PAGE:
1. To evaluate the number, subpopupations and angiogenic properties of circulating progenitor cells (CPCs) in patients with heart failure and/or the type 2 diabetes mellitus.
For that we plan to compare the number and subpopupations of CPCs in patients with HF and combination of HF/DM type2 and healthy volunteers, and to estimate the relationship between CPCs and the severity of HF(NYHA classes), heart function parameters, and clinical outcome during one year follow-up (Task 1); to evaluate the endothelial dysfunction in relation to the number of CPCs and CPC subpopulations in patients with HF with or without DM (Task 2); to estimate the relationship between CPCs and circulating angiogenic and antiangiogenic, proinflammatory cytokines in patients with HF and DM (Task 3); to assess of the angiogenic potential of EPCs in patients with heart failure and diabetes mellitus (Task 4).
2. To determine the functional characteristics and the angiogenic potential of adipose tissue derived stromal cells in patients with HF and DM.
We aim assessing the phenotypic characteristics, expression and secretion profiles of ASCs isolated from different sources in patients with HF and/or DM (Task 5); to evaluate the angiogenic potential of adipose stromal cells isolated from patients with DM and /or HF and molecular/ cellular mechanisms of ASCs angiogenic action(Task 6).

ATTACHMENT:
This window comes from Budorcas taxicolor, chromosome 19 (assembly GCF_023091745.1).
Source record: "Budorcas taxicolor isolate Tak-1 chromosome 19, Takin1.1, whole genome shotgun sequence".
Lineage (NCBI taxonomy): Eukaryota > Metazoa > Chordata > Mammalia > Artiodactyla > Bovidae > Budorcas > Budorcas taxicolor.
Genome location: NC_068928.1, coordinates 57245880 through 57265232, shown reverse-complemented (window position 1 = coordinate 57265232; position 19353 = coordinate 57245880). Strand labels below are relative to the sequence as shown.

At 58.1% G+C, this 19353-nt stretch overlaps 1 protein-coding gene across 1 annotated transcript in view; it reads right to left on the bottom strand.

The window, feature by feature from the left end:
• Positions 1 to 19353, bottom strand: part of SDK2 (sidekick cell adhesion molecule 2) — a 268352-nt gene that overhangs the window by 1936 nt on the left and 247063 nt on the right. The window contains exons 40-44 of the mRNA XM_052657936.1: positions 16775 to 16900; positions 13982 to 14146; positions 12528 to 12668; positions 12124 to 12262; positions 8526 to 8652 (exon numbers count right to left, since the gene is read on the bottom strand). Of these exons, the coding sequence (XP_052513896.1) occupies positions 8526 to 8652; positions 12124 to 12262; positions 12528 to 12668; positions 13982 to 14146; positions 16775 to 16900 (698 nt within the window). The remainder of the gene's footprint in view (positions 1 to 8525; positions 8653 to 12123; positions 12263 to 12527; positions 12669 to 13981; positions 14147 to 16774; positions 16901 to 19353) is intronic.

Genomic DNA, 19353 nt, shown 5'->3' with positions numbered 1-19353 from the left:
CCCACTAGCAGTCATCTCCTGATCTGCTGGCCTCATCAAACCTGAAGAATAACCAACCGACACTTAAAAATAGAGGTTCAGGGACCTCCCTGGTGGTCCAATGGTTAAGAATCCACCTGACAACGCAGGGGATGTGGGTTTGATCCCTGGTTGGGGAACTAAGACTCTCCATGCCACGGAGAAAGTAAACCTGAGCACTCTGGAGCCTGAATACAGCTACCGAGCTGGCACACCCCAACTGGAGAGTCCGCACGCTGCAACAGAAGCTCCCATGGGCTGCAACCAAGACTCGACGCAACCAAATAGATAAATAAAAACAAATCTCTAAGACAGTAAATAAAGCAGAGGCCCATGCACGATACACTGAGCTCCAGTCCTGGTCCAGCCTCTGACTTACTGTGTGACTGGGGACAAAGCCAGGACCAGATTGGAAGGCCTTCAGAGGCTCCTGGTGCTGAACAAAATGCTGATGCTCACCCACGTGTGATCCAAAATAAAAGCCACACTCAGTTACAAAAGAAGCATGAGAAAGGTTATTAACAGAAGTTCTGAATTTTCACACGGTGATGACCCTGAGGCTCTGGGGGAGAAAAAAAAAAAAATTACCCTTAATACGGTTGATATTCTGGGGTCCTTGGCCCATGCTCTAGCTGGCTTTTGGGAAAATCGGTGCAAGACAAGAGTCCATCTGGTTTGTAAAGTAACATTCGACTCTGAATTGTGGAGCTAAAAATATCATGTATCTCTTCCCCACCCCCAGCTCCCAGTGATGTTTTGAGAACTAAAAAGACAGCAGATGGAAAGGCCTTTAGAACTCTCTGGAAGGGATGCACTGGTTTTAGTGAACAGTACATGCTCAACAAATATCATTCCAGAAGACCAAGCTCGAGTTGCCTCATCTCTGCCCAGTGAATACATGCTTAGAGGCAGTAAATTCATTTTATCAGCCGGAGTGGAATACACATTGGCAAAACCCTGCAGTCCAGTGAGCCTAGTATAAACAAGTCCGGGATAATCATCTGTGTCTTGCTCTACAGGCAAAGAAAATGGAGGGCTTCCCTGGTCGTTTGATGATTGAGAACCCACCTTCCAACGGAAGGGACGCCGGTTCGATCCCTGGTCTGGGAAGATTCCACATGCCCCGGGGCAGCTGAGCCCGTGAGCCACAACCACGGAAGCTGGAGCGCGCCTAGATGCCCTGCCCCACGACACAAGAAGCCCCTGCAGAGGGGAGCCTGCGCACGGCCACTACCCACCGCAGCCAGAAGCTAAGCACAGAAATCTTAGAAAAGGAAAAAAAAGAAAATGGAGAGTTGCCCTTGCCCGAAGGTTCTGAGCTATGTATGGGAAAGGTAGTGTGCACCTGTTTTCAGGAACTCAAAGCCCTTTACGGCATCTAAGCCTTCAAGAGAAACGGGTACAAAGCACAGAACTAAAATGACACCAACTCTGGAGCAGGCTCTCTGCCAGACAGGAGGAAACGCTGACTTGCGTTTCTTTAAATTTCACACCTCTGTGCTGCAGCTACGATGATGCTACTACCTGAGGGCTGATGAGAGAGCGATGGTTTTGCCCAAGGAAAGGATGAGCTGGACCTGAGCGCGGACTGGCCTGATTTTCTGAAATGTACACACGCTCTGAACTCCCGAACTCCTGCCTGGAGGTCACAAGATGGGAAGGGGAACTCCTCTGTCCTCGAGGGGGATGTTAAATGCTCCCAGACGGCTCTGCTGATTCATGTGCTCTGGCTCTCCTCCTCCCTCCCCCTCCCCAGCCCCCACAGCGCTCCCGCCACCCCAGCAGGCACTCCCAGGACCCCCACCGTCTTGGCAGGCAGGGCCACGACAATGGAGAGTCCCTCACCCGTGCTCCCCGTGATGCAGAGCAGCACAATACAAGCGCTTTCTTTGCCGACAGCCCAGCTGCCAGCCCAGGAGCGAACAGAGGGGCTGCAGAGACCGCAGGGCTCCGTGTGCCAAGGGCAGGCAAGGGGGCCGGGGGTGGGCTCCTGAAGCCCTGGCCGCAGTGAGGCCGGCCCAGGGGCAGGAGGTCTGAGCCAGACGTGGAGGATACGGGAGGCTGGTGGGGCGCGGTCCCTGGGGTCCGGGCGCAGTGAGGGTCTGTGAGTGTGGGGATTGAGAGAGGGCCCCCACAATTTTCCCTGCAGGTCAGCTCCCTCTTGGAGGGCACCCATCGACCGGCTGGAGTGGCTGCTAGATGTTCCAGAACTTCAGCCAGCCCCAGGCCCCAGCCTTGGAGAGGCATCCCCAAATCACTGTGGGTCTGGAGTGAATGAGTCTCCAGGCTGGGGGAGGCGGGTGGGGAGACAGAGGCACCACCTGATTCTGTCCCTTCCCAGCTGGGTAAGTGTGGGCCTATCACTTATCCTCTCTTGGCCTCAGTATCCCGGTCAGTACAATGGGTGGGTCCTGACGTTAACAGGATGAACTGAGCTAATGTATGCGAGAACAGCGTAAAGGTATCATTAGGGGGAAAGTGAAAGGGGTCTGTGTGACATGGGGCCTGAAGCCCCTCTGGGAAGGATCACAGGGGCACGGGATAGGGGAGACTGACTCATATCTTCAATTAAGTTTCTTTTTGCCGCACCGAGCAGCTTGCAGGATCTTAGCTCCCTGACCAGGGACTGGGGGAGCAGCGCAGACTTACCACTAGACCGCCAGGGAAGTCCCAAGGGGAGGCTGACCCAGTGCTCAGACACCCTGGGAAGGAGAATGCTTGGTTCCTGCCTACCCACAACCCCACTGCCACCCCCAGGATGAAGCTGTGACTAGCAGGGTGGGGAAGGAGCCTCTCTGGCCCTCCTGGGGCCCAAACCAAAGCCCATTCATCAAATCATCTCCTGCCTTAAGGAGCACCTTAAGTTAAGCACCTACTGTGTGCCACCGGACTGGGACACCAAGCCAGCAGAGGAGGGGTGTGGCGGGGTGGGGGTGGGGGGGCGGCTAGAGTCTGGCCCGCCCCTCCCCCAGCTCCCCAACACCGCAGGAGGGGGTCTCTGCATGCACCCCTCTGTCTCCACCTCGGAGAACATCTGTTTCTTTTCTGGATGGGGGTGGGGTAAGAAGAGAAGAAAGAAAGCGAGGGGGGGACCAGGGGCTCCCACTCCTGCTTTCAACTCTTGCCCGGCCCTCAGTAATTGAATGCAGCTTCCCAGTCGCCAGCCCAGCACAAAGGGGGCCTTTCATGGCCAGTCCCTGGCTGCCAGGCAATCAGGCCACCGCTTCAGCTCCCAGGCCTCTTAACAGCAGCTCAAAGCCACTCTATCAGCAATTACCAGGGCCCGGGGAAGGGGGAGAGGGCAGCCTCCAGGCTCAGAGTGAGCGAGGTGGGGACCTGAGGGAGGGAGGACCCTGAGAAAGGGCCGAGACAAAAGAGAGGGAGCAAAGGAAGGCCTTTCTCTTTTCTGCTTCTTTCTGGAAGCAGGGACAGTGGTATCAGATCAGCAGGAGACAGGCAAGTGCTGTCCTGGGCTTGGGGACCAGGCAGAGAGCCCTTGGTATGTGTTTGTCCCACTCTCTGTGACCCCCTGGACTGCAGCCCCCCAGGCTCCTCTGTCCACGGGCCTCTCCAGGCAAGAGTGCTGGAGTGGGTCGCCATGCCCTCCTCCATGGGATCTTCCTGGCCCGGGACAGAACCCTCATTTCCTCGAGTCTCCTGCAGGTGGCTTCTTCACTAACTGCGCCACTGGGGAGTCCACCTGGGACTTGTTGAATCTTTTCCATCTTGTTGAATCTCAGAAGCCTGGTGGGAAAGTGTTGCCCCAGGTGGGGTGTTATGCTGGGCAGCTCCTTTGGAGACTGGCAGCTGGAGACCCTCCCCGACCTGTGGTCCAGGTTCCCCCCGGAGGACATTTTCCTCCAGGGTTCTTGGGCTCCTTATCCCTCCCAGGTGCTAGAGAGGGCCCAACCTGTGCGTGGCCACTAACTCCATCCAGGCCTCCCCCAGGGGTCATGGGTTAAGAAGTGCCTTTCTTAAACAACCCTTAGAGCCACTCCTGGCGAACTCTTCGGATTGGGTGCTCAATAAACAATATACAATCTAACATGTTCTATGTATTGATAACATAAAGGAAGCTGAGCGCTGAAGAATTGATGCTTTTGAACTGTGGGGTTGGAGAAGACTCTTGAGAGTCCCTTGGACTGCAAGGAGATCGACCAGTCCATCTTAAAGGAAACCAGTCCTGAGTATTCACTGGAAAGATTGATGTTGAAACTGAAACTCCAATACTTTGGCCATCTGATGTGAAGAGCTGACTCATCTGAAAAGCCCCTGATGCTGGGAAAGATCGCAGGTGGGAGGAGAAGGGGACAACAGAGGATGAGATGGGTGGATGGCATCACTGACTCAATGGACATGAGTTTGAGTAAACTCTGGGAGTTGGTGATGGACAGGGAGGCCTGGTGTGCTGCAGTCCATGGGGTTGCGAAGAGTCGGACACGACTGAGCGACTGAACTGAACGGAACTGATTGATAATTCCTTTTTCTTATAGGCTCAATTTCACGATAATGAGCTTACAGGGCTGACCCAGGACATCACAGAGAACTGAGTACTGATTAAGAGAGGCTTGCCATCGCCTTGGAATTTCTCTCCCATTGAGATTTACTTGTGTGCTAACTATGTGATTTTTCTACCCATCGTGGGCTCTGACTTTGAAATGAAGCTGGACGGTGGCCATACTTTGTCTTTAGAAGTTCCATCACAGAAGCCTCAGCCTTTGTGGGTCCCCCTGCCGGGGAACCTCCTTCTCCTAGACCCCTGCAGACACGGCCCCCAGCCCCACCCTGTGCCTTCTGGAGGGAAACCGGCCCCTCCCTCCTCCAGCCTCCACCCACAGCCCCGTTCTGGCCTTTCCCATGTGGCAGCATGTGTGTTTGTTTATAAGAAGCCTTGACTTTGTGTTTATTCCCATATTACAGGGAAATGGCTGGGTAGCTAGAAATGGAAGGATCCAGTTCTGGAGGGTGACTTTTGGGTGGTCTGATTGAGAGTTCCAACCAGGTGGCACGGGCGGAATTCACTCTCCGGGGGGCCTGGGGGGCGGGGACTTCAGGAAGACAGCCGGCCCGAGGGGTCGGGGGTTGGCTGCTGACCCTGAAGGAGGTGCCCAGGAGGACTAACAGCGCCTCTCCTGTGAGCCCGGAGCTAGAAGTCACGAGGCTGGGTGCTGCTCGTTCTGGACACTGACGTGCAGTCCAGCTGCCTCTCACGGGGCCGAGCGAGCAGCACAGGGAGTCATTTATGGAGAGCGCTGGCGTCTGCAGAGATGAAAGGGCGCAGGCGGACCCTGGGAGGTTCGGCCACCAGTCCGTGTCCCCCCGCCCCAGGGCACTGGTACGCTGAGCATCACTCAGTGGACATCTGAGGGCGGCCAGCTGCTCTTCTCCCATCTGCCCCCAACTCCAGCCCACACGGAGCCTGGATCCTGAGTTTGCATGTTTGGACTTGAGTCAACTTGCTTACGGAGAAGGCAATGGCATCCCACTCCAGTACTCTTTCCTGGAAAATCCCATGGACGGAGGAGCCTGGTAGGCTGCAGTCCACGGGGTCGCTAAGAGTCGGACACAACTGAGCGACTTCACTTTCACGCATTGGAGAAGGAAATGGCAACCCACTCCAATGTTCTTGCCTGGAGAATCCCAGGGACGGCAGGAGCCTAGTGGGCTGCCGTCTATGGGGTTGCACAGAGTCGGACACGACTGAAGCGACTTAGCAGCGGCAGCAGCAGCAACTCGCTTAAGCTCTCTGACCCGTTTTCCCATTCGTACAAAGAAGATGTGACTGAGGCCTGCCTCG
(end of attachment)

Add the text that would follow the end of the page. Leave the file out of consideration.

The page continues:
Results achieved within WP14 will be cross-fed to WP12 (Molecular pathways, cell culture), WP13 (Molecular pathways, cell cultures) WP 09 (Cellular research on human fat). Data cumulated at executing Tasks 1-6, WP14 (together with data provided by WP13, (Cellular research on human fat) and WP12 (Molecular pathways, cell culture)) will provide an essential foundation for successful execution of Task 3 of WP13 (creation of a system of criteria allowing estimating a regenerative potential of the own stem cells of the heart failure and/or diabetes mellitus patients) and Task 4 of WP13 (to design and execute clinical trials aiming assessing the established system of criteria), which is critical for ultimate success of the overall project. Potential impact through the development, dissemination and use of the results obtained under execution of WP14 will be realised in developing new cell therapy approaches for HF based on using own ASCs as well as CPCs.
Objectives 1. To evaluate the number, subpopupations and angiogenic potential of circulating progenitor cells (CPCs) in patients with heart failure and/or the type 2 diabetes mellitus.